Dec 20, 2022 Matthew Hung
Spreading some (tax-effective) Christmas cheer
With Christmas around the corner, what is the tax impact of various Christmas or holiday related gestures? Here are some things to consider.
The key to Christmas presents for your team is to keep the gift spontaneous, ad hoc, and from a tax perspective, below $300 per person. $300 is the minor benefit threshold for Fringe Benefits Tax (FBT) so anything at or above this level will mean that your Christmas generosity will result in a gift to the Tax Office as well.
To qualify as a minor benefit, the gifts also have to be ad hoc (no ongoing gym membership payments or giving the same person regular gift vouchers amounting to $300 or more).
A question we often get is what is the tax impact if you give your team say a hamper and a gift card? The good news is that the tax rules treat each item (the hamper and the gift card) separately. FBT won’t necessarily apply as long as the value of each item is less than $300. The minor benefits exemption can get complex so it is a good idea to check-in with your RDL accountant.
The staff Christmas Party
If you host the work Christmas party at your office on a work day FBT is unlikely to apply regardless of how much you spend per person. As taxi travel that starts or finishes at an employee’s place of work is also exempt from FBT, if you have a few team members that need to be loaded into a taxi after overindulging in Christmas cheer, the ride home is exempt from FBT.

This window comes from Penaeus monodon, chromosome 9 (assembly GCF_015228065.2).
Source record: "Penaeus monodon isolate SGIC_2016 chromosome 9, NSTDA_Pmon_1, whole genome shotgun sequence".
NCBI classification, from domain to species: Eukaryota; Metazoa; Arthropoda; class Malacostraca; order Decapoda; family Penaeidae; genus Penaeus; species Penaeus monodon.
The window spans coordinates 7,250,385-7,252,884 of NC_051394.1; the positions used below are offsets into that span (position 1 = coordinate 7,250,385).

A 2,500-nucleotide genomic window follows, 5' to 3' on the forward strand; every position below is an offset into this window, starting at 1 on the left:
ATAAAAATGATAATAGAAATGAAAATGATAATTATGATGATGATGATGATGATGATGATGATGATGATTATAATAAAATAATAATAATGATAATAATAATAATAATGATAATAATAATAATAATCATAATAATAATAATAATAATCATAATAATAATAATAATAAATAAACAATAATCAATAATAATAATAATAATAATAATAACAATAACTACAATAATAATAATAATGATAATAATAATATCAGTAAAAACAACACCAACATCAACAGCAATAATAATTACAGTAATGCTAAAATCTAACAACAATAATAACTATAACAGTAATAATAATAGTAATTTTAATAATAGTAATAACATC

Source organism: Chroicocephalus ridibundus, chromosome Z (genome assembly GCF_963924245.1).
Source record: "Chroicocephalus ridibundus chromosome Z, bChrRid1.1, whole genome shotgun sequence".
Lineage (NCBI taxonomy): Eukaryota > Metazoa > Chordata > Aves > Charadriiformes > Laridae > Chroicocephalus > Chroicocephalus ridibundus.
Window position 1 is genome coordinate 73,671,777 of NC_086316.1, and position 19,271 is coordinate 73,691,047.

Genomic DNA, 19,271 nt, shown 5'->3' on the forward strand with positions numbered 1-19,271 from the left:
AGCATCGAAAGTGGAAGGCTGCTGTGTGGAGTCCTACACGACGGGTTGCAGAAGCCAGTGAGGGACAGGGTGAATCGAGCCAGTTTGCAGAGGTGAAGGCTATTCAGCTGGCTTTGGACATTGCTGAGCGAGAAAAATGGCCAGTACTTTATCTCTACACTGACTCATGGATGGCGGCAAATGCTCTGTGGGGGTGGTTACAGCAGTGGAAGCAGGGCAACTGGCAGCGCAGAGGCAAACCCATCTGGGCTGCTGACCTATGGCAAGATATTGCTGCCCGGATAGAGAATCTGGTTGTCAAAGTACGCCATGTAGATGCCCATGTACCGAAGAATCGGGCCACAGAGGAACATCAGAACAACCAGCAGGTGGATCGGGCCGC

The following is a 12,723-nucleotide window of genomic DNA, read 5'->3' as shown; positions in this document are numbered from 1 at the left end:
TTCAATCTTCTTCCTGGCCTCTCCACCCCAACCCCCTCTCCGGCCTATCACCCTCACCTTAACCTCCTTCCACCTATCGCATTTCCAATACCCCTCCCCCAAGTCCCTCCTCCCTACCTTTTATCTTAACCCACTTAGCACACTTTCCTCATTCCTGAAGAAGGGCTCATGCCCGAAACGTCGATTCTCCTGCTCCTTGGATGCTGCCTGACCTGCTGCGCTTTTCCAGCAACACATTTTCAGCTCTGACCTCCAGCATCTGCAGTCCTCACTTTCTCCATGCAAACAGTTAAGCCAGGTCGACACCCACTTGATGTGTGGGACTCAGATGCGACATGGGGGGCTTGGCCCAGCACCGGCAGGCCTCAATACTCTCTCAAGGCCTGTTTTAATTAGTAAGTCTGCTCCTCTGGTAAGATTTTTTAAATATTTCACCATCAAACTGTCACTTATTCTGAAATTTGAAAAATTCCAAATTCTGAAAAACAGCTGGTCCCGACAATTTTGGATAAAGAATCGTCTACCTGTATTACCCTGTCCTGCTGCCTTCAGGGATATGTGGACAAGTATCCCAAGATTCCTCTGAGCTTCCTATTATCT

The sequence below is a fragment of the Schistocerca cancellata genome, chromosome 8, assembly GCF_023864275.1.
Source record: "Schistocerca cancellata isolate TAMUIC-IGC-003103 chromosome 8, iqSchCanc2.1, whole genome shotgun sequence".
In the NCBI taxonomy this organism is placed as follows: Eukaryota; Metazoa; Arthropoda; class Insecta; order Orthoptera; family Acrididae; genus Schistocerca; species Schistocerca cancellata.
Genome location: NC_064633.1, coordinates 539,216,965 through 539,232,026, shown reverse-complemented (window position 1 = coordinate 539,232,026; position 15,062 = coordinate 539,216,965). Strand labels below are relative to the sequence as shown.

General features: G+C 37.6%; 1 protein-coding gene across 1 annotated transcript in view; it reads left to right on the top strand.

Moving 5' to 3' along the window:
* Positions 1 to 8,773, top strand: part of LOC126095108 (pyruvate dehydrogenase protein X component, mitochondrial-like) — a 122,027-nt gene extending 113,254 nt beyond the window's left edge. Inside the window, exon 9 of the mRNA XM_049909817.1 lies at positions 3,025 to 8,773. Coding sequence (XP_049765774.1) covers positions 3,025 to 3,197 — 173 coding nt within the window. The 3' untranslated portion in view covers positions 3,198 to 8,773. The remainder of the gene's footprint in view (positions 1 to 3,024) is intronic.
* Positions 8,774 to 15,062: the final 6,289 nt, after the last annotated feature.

If your work Christmas party is out of the office, keep the cost of your celebrations below $300 per person. This way, you won’t generally pay FBT because anything below $300 per person is a minor benefit and exempt.
If the party is not held on your business premises, then the taxi travel is taken to be a separate benefit from the party itself and any Christmas gifts you have provided. In theory, this means that if the cost of each item per person is below $300 then the gift, party and taxi travel can all be FBT free. However, the total cost of all benefits provided to the employees needs to be considered in determining whether the benefits are minor.
The trade-off to this is that if the costs associated with hosting the party are not subject to FBT then it would be difficult to claim a tax deduction or GST credits for the expenses.
If your business hosts slightly more extravagant parties and goes above the $300 per person minor benefit limit, you will generally pay FBT but you can also claim a tax deduction and GST credits for the cost of the event.
Where a gift you give to the client is given for relationship building with the expectation that the client will keep giving you work (that is, there is a link between the gift and revenue generation), then the gift is generally tax deductible as long as it doesn’t involve entertainment.
Entertaining your clients at Christmas is not tax deductible. If you take them out to a nice restaurant, to a show, or any other form of entertainment, then you can’t claim it as a deductible business expense and you can’t claim the GST credits either. It’s goodwill to all men but not much more.